2015 saw the release of ‘Voices From Planet Cattele’, Onoe Caponoe’s debut project through High Focus Records, which was produced entirely by the legendary Chemo. A year on comes his next release, ‘Spells From The Cyclops’ which finds Onoe experimenting with a variety of influences, genres and sounds, and it’s a trip that should be taken by all.
From the word go with the two short skits that introduce ‘Spells From The Cyclops’ it’s clear the Onoe’s weirded out, trippy vibe is still as strong as it ever was. The slow-paced ‘Cyclops From The Forest’ is a spaced out journey that encapsulates the vibe of the project perfectly, and it certainly prepares you for the next hour or so of leftfield hip-hop at it’s finest. The following track ‘Side Effects Of Star Controlling’ is equally cool, with it’s jazzy keys and drum loops backing Caponoe’s unique, individual lyrical approach, as he drops a smooth, unorthodox flow with winning results. ‘Ghost Surf’ is another excellent cut, and the bassy, hard-hitting trap influenced tracks are just as successful as the more experimental tunes found across this latest release. Onoe moves across the normal lines of beat and bar divisions with ease, constantly demonstrating a calculated but unashamedly abstract perspective on the microphone. Bisk and Stinkin Slumrok appear on the gritty, grimey ‘Money To Live In The Swamp’, and the glitchy, harsh production makes for a forward-thinking banger with three very talented UK vocalists doing their thing.
‘Jellyfish Gurl Part 2’ is a definite highlight, with manipulated vocals, mellow synths and crashing drums combining for an odd but entirely enjoyable four minutes. The smoked out ‘Love From A Ghost’ is intoxicating, with it’s haunting, slow-moving production and calmly delivered lyricism from Caponoe; it’s a welcome break from some of the more experimental tracks on ‘Spells From The Cyclops’, Onoe is still far from your cliché hip-hop artist on this song, but if the more extremely unconventional material isn’t entirely your thing this one is sure to be a favourite. The lo-fi ‘Ghosts In Ma Hallway Part 2’ is also another cool trap influenced joint, but it’s the following cut ‘On The Run In Tokyo’ that steals the show, and is perhaps the most polished cut in this style on the whole album.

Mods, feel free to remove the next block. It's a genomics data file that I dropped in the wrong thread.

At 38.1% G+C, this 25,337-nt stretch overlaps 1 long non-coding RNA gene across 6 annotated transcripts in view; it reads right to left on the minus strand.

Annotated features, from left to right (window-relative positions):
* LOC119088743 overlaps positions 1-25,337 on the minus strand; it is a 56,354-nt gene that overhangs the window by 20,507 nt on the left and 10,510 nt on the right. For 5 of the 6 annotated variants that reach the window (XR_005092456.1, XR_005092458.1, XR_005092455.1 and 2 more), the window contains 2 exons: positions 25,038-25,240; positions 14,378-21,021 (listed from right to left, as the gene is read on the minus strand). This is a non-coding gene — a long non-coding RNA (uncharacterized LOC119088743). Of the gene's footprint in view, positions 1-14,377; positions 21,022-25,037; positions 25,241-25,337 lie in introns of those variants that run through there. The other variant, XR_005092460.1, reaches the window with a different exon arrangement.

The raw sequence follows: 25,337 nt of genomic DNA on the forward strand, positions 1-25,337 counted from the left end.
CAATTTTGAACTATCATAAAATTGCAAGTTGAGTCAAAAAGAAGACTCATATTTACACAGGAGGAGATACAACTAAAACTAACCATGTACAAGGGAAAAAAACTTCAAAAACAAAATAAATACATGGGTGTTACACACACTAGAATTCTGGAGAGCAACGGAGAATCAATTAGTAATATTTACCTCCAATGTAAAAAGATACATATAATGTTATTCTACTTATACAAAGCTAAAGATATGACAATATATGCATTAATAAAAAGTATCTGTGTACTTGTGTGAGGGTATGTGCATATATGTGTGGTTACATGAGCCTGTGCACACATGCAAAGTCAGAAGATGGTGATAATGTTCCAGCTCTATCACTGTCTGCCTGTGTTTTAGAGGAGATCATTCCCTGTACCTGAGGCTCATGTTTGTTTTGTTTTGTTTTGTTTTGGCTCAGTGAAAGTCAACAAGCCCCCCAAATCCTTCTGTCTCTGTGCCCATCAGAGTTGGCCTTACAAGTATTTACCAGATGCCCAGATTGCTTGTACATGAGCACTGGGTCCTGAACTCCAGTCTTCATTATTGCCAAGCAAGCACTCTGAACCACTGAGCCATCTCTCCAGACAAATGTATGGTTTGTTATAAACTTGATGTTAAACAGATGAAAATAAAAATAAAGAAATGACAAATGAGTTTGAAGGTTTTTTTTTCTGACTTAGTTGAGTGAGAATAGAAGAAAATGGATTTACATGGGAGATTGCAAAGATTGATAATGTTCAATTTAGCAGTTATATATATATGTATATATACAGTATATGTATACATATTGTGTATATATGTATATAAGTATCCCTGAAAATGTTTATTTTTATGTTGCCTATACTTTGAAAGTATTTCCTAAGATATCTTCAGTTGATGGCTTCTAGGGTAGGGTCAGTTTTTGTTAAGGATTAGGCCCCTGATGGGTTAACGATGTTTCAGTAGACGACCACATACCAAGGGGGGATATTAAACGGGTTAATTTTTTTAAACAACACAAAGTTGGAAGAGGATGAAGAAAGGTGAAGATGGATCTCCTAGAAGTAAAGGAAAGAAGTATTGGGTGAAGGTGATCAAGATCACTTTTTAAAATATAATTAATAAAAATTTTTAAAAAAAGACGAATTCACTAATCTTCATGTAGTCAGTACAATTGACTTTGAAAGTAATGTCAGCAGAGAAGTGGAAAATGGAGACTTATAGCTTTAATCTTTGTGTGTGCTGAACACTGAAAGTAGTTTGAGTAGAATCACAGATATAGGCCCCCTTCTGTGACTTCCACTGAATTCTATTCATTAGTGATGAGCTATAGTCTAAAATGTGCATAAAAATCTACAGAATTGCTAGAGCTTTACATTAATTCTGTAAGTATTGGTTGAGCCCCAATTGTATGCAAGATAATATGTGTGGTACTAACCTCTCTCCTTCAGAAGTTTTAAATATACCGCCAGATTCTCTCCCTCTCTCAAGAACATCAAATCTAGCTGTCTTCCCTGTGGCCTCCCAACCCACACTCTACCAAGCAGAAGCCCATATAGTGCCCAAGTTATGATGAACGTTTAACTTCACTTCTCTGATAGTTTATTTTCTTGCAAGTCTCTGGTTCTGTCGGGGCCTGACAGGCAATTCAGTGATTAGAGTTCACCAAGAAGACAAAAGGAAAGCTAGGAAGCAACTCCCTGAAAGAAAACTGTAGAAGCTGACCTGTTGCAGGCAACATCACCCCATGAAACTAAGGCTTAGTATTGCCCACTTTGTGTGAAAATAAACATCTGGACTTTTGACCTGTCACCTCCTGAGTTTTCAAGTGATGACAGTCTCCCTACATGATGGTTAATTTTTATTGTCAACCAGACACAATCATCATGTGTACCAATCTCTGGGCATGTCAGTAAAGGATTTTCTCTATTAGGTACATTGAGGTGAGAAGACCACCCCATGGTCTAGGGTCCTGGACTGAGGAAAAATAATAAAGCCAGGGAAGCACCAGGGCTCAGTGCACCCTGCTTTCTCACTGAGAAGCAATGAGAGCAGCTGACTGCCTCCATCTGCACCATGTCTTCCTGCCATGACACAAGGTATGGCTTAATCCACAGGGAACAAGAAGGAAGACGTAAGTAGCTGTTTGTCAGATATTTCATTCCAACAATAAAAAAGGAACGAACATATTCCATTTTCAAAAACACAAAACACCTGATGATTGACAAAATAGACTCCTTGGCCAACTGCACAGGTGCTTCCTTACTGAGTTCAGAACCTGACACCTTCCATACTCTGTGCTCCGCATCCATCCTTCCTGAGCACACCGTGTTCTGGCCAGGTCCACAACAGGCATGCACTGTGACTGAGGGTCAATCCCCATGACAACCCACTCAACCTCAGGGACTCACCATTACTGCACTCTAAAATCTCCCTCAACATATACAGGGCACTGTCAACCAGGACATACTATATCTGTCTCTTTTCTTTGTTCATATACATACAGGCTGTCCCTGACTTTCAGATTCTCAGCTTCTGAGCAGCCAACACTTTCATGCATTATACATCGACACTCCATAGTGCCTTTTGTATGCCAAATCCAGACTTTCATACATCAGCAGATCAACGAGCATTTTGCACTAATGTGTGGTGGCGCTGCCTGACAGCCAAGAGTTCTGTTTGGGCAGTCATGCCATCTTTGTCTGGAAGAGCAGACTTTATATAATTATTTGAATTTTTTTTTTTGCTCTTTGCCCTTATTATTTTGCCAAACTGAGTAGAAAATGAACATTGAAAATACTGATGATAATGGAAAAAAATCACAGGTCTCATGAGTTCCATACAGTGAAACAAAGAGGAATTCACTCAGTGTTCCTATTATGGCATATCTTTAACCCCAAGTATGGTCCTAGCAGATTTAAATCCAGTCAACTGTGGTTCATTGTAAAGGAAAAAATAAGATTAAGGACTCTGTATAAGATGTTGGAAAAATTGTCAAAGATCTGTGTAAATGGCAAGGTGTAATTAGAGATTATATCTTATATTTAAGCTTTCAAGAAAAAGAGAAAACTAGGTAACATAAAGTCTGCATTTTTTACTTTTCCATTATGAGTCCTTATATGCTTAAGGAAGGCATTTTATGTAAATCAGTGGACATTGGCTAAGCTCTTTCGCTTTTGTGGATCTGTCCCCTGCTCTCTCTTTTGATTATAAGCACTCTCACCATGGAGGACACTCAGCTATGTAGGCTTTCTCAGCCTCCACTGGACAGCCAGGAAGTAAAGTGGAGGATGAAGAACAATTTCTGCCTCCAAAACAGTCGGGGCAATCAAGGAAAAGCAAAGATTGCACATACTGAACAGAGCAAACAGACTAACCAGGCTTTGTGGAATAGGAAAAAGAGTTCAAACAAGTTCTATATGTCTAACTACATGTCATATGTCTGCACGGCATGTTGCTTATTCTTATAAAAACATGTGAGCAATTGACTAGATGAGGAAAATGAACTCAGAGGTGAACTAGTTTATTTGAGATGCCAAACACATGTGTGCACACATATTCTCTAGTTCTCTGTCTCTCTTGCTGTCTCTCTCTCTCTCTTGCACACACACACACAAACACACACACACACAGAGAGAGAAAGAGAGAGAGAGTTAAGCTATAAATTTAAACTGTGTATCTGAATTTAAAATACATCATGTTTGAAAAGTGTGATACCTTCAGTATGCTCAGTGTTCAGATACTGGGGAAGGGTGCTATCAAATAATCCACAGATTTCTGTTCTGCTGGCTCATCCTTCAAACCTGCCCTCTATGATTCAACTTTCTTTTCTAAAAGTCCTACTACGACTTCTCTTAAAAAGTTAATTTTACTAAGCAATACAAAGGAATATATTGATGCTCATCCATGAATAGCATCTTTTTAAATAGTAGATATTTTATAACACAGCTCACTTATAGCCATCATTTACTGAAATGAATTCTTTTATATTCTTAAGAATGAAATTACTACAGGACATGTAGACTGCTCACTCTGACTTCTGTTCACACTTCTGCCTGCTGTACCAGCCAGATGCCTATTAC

With a host of other projects in the pipeline, Onoe Caponoe is continuing to carve his own niche in the hip-hop scene, which is so often stagnant and unimaginative. ‘Spells From The Cyclops’ is very strange, there’s really no getting around that, but Onoe grabs you and pulls you into his own dimension, not letting go until the final seconds of ‘Blaze My Zoot’. Go and cop this, get immersed in the world of the 169, and keep your eyes glued to http://www.high-focus.com for all the latest.
By Sam Bennett